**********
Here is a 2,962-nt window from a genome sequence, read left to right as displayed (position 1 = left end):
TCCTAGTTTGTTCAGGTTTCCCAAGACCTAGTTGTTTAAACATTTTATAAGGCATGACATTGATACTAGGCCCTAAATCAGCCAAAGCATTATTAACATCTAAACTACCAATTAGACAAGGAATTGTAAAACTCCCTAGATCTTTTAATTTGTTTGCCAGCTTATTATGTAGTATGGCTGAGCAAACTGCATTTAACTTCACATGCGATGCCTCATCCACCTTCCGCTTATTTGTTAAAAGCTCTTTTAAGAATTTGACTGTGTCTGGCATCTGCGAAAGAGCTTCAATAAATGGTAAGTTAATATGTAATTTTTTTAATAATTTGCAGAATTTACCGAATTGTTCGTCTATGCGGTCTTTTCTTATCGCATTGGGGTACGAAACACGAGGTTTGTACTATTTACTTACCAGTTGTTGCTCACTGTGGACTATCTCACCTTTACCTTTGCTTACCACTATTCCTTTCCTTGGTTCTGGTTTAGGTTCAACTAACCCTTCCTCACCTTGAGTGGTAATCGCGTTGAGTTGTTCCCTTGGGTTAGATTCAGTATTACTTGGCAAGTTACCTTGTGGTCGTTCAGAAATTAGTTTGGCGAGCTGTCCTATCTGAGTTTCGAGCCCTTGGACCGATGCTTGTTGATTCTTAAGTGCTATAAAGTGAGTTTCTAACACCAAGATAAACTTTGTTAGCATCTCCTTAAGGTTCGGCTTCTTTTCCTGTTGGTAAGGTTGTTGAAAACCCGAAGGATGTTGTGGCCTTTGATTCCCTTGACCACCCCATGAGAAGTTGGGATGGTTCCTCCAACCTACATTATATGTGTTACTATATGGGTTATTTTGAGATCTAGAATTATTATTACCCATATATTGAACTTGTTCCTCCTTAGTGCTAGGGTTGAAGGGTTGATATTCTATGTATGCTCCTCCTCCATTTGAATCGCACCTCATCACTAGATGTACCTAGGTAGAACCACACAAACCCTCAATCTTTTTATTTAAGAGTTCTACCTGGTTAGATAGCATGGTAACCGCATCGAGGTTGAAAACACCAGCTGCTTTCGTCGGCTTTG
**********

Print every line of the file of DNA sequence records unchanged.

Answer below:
Here is a 2,962-nt window from a genome sequence, read left to right as displayed (position 1 = left end):
TCCTAGTTTGTTCAGGTTTCCCAAGACCTAGTTGTTTAAACATTTTATAAGGCATGACATTGATACTAGGCCCTAAATCAGCCAAAGCATTATTAACATCTAAACTACCAATTAGACAAGGAATTGTAAAACTCCCTAGATCTTTTAATTTGTTTGCCAGCTTATTATGTAGTATGGCTGAGCAAACTGCATTTAACTTCACATGCGATGCCTCATCCACCTTCCGCTTATTTGTTAAAAGCTCTTTTAAGAATTTGACTGTGTCTGGCATCTGCGAAAGAGCTTCAATAAATGGTAAGTTAATATGTAATTTTTTTAATAATTTGCAGAATTTACCGAATTGTTCGTCTATGCGGTCTTTTCTTATCGCATTGGGGTACGAAACACGAGGTTTGTACTATTTACTTACCAGTTGTTGCTCACTGTGGACTATCTCACCTTTACCTTTGCTTACCACTATTCCTTTCCTTGGTTCTGGTTTAGGTTCAACTAACCCTTCCTCACCTTGAGTGGTAATCGCGTTGAGTTGTTCCCTTGGGTTAGATTCAGTATTACTTGGCAAGTTACCTTGTGGTCGTTCAGAAATTAGTTTGGCGAGCTGTCCTATCTGAGTTTCGAGCCCTTGGACCGATGCTTGTTGATTCTTAAGTGCTATAAAGTGAGTTTCTAACACCAAGATAAACTTTGTTAGCATCTCCTTAAGGTTCGGCTTCTTTTCCTGTTGGTAAGGTTGTTGAAAACCCGAAGGATGTTGTGGCCTTTGATTCCCTTGACCACCCCATGAGAAGTTGGGATGGTTCCTCCAACCTACATTATATGTGTTACTATATGGGTTATTTTGAGATCTAGAATTATTATTACCCATATATTGAACTTGTTCCTCCTTAGTGCTAGGGTTGAAGGGTTGATATTCTATGTATGCTCCTCCTCCATTTGAATCGCACCTCATCACTAGATGTACCTAGGTAGAACCACACAAACCCTCAATCTTTTTATTTAAGAGTTCTACCTGGTTAGATAGCATGGTAACCGCATCGAGGTTGAAAACACCAGCTGCTTTCGTCGGCTTTG